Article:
Regardless of whether fidelity plays a role in any instructional experience, I would argue that showing fidelity to a program, practice approach or even personal belief while turning our back on our responsibility to children is not a virtue at all.

I’d like to close with the words of my very wise friend, Susan Vincent, in an interview that Dr. Sam Bommarito shared as I was writing this post: A former reading recovery teacher, trainer and current university professor talks about reading recovery. Susan’s words seem appropriate here since resolving the fidelity issue is inseparably linked to the quality of learning opportunities we are afforded and how we use them to enrich, elevate and extend our understandings in ways that can leave us forever changed. In explaining the life-changing impact of Reading Recovery, Susan says,

“It changed me as a person. It changed me as a risk taker. I learned how to open myself and my teaching up to my colleagues and be vulnerable and say, “Come and watch me teach. Here’s my teaching, help me get better.” When you do that regularly, it just changes you as a person. You become a risk-taker. You become a person who says, “I want to get better all the time.” You become a better learner. After I was trained in Reading Recovery, I knew that I would always be a learner for the rest of my career. I would always want to know the latest research…. It’s not just about learning reading techniques. It’s about becoming a true literacy professional.”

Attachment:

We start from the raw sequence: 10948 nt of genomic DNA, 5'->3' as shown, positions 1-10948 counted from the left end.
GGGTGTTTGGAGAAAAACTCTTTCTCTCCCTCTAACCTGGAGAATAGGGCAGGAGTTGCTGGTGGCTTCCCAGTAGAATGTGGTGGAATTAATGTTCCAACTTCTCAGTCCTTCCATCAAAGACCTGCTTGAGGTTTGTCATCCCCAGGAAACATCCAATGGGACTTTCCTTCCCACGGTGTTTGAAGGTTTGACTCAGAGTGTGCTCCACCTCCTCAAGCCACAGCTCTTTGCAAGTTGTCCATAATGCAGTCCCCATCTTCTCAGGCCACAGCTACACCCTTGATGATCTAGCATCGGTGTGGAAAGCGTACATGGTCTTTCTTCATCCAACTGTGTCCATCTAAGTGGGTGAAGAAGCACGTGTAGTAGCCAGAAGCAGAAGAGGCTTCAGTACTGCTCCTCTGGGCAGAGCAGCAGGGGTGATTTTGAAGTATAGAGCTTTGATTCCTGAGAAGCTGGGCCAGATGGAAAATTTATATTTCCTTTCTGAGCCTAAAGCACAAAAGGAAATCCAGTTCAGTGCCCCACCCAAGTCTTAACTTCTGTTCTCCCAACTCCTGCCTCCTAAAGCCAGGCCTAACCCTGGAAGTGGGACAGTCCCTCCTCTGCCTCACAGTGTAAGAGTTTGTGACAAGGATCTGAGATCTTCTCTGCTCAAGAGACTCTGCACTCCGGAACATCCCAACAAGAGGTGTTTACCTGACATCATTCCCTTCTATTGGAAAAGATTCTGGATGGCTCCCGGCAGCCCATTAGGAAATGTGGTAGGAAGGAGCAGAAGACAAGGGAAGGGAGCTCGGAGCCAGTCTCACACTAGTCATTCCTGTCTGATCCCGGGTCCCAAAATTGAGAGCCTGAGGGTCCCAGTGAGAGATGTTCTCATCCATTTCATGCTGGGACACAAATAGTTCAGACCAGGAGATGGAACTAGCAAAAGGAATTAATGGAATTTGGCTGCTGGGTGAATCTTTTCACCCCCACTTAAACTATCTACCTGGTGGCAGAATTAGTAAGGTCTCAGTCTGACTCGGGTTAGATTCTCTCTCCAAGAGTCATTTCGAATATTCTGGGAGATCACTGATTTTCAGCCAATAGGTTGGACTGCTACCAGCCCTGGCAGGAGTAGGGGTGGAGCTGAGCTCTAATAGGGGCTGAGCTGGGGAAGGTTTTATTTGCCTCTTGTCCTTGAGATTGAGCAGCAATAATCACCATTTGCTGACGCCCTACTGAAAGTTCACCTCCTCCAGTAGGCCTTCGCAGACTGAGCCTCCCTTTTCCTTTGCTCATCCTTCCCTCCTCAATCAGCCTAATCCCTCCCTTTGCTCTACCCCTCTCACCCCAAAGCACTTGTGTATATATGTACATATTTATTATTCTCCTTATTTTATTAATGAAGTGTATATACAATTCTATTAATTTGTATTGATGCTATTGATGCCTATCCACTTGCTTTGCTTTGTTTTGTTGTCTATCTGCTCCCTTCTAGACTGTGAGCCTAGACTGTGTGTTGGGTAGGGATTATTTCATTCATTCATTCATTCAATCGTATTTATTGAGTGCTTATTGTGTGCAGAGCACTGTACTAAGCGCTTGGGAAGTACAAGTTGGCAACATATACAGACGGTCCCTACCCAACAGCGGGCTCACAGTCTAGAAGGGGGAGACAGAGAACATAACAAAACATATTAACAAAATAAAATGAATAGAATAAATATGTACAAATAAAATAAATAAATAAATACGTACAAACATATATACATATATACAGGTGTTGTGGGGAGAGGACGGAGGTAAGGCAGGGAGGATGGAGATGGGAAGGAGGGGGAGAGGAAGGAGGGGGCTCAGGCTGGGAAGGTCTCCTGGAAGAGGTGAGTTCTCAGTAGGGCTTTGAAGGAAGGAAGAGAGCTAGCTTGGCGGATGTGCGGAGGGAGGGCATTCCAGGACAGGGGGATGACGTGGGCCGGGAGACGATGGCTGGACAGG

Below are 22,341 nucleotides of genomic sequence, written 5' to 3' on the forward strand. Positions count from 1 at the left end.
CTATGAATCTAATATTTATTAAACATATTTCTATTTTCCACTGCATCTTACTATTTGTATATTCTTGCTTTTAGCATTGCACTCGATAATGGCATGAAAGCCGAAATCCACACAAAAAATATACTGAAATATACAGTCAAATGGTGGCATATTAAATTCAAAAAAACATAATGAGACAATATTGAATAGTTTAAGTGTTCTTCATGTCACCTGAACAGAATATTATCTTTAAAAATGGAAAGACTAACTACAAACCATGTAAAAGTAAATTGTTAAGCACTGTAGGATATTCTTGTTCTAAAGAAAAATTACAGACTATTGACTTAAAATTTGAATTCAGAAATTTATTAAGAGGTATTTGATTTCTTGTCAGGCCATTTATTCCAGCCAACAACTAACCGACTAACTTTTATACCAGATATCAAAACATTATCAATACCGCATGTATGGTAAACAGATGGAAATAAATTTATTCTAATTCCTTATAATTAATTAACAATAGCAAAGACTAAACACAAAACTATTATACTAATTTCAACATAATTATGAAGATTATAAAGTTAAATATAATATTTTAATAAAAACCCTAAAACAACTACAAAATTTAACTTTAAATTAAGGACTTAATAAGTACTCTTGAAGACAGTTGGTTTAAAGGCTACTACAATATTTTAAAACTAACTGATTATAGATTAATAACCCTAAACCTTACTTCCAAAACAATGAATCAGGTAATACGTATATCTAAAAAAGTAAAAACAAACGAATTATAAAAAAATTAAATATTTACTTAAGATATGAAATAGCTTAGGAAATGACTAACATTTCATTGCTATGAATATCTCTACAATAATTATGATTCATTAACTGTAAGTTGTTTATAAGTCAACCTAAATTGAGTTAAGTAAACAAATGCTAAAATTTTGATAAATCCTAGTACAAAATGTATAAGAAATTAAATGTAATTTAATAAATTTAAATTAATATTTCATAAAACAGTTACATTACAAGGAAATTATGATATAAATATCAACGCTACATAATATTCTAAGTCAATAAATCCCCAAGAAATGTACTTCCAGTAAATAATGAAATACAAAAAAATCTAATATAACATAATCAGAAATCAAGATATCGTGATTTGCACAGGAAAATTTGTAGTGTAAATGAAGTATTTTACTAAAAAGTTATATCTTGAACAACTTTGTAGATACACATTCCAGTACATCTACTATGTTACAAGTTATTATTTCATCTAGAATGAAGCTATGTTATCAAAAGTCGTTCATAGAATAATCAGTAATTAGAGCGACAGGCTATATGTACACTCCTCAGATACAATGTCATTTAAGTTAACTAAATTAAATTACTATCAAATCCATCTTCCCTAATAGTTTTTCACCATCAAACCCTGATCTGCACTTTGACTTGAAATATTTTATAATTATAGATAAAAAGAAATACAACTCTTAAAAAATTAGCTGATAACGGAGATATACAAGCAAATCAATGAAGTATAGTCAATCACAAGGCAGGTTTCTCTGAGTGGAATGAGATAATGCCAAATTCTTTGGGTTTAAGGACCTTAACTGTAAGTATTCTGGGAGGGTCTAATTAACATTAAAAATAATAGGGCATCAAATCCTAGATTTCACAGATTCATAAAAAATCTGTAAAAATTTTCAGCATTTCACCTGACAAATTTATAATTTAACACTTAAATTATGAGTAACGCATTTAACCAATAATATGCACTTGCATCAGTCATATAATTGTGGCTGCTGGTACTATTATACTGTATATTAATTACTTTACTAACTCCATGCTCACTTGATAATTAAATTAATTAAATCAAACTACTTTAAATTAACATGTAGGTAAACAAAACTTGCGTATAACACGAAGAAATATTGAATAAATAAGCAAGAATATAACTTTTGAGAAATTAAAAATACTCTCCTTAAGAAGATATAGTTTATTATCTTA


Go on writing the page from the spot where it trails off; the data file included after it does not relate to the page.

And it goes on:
As I close this post, I am wondering if we simply perpetuate the status quote as educators or are willing to do the hard work necessary to experience a life-changing professional transformation Susan describes. If research informs practices and dedicated study is seen as a professional commitment, just imagine the impact on our day-to-day teaching. Growing understandings can help us to modify programs, whether mandated or not, or even give us the confidence to move away from them in the future. Most important, this would shift out focus from meeting the needs of some children based on grade level obligations to unwavering responsiveness to the needs of unique learners based on that knowledge. I suspect that you’d all agree that we did not enter this profession to become compliant disseminators. Rather, we were motivated to be professionally responsible decision-makers in schools where professional learning over time is deemed our first priority. If this were the case, then our ever deepening understandings about students would be the catalyst for the responsive professional decisions we make in the name of children. 

The truth is, that this would be a substantially less costly investment of time, money and energy as well as the extensive loss of student learning than we invest in uninformed snake oil salesmen.

Please join us for other chats in our #G2great series shown below